Re: [TLS] Pre_shared_key Extension Question

Hannes Tschofenig <> Fri, 09 September 2016 14:47 UTC

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To: Benjamin Kaduk <>, Eric Rescorla <>
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From: Hannes Tschofenig <>
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Date: Fri, 9 Sep 2016 16:47:31 +0200
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Subject: Re: [TLS] Pre_shared_key Extension Question
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Hi Benjamin,

regarding the use case you describe below: at least for us at ARM this 
is not the way how we plan to use PSK. We use a key distribution 
protocol (namely OMA LWM2M) to provision the PSK identity and the PSK 
secret used with TLS.

So, from that point of view there is no need for a PSK rollover as you 
describe below.


On 08/18/2016 05:47 PM, Benjamin Kaduk wrote:
> On 08/18/2016 10:29 AM, Eric Rescorla wrote:
>> On Thu, Aug 18, 2016 at 8:18 AM, Benjamin Kaduk <
>> <>> wrote:
>>     On 08/17/2016 05:17 PM, Eric Rescorla wrote:
>>>     It would be a fairly significant simplification to say you could
>>>     only have one PSK, because then we could easily require the
>>>     client to prove knowledge of the key, for instance by stuffing a
>>>     MAC at the end of the ClientHello as we discussed in Berlin.
>>>     So:
>>>     Is there any demand for multiple identities? I do not believe
>>>     there is any in the Web context. If not, we should remove this
>>>     feature.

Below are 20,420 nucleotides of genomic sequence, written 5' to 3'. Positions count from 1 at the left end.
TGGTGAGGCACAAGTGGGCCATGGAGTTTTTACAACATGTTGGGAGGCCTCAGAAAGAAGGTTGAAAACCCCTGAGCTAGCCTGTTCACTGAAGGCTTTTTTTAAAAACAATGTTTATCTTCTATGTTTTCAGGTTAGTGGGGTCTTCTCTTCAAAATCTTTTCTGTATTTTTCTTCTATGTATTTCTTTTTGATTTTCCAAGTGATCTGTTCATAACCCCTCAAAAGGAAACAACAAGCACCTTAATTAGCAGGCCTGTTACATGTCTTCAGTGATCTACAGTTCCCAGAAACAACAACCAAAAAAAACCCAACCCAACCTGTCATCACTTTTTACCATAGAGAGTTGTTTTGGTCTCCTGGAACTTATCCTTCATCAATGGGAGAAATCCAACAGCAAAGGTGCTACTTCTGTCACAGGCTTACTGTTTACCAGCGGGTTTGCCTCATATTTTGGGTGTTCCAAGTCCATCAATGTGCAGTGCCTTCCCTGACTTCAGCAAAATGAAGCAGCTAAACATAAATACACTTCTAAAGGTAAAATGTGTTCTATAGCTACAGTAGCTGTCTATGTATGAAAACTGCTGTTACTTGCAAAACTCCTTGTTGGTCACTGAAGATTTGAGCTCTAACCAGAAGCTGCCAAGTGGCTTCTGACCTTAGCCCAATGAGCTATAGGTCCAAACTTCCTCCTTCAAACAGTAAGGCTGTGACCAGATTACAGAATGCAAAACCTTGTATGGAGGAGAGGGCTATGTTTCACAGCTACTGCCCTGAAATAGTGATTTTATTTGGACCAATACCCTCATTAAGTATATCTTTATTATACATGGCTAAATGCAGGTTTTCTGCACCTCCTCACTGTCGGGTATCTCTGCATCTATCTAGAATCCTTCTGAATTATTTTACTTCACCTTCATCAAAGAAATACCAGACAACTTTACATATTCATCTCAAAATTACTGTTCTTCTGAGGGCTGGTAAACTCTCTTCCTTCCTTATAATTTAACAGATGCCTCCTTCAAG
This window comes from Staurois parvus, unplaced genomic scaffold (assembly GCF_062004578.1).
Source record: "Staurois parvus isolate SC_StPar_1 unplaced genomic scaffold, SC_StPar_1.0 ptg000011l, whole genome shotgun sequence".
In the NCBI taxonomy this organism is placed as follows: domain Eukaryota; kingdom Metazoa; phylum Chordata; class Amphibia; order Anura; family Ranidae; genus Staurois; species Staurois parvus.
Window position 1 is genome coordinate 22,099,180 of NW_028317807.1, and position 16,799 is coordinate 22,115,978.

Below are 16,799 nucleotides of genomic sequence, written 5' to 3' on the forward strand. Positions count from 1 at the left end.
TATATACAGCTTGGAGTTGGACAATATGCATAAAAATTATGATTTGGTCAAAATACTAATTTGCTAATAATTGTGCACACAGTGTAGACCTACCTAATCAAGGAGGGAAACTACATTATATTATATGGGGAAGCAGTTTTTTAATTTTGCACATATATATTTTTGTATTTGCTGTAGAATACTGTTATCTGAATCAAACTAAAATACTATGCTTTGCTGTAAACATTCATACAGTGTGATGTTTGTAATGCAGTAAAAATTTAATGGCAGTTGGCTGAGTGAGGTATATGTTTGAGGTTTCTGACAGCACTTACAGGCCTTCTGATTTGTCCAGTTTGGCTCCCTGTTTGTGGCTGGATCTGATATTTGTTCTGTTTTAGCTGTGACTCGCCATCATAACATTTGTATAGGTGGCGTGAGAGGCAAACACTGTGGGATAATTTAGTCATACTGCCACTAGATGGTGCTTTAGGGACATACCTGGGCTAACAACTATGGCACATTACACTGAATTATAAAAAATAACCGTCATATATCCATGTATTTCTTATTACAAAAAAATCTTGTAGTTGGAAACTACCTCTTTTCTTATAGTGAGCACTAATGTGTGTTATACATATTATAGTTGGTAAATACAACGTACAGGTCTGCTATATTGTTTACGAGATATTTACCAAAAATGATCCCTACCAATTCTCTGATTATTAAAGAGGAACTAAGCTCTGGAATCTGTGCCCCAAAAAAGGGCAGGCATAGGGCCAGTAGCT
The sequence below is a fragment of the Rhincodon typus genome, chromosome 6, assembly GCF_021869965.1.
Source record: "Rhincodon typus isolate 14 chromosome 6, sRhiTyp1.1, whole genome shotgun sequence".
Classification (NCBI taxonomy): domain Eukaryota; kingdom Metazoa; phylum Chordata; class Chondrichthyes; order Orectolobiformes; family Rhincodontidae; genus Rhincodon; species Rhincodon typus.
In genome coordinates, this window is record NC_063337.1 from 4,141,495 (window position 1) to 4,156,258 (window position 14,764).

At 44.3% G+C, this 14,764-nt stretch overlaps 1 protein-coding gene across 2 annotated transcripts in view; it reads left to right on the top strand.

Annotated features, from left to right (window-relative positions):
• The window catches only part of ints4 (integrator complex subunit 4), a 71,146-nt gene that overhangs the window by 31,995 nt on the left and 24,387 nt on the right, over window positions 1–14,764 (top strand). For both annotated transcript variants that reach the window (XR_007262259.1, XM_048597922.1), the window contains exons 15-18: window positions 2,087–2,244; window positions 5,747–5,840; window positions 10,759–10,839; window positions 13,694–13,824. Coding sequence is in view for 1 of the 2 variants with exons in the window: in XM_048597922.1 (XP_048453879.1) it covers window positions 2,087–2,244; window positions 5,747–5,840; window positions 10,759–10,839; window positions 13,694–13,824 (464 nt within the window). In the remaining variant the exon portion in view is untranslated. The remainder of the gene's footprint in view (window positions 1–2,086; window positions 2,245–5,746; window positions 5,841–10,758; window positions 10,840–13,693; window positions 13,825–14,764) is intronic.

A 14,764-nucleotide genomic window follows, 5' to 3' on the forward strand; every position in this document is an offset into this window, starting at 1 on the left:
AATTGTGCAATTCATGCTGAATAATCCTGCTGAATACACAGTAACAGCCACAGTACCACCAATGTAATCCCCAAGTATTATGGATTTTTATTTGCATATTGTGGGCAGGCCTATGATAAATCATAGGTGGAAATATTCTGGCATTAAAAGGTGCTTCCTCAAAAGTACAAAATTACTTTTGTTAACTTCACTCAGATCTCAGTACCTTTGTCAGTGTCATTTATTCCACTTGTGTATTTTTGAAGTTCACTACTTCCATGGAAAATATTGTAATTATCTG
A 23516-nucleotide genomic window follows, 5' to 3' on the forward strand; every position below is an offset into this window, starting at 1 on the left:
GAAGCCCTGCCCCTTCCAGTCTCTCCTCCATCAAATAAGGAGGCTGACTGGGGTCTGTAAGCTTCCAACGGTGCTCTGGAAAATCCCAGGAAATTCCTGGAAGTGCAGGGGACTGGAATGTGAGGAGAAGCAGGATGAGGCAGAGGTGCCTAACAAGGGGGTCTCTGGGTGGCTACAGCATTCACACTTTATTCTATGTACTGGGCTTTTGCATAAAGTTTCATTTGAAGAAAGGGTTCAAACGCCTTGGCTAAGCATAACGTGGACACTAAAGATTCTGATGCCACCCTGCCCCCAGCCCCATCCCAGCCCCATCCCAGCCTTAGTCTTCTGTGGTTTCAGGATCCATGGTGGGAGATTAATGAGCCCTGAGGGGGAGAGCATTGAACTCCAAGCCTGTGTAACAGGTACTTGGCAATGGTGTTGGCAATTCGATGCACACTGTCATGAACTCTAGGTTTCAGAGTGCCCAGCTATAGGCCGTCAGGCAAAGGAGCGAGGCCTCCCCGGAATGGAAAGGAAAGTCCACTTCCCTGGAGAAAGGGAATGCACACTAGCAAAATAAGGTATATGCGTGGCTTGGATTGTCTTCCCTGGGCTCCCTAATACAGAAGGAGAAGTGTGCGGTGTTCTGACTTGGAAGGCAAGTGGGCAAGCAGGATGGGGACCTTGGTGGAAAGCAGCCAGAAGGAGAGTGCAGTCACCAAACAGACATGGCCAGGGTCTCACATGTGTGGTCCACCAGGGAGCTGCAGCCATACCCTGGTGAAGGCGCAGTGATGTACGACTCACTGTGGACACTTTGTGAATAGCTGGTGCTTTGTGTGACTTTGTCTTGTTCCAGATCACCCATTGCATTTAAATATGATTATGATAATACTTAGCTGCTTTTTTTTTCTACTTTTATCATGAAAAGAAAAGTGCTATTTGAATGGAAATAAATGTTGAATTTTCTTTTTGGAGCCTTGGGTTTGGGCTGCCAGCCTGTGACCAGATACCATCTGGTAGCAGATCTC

>>     Then at PSK rollover time, clients are expected to fall back to a
>>     new TLS connection using the other PSK?
>> I'm not sure I follow. Can you say more?
> With caveat that I don't deploy PSK-based systems and this is before my
> morning coffee ... suppose I have a related group of IoT devices that
> use TLS+PSK to communicate.  But, I don't want the long-term
> cryptographic secret (the PSK) to be permanent and unchanging, since
> that's not best practices and leaves me in a tough spot if it ever
> leaks.  So, I generate a new PSK every three months, provide a device on
> the network that lets the devices retrieve the new one, and everyone is
> supposed to expire the old one a month after the new one is available.
> My PSK identities could then be something like "2016Q2" (or something
> more complicated; it doesn't really matter), but since the devices are
> autonomous and not synchronized, I can't have a "flag day" transition
> from using the 2016Q1 to 2016Q2 key.  At some point, a device will try
> to use the 2016Q2 key as a client against a server device that only has
> the 2016Q1 key, and the handshake fails.  In the rollover scenario I
> describe, the client can then try a new handshake with the 2016Q1 key
> instead of the 2016Q2 key, which should succeed.
> Given the benefits of only allowing one PSK identity from the client, I
> am fine with requiring the second hanshake in this (contrived?)
> scenario; I just wanted to mention it so that we know what we're getting
> into.
> -Ben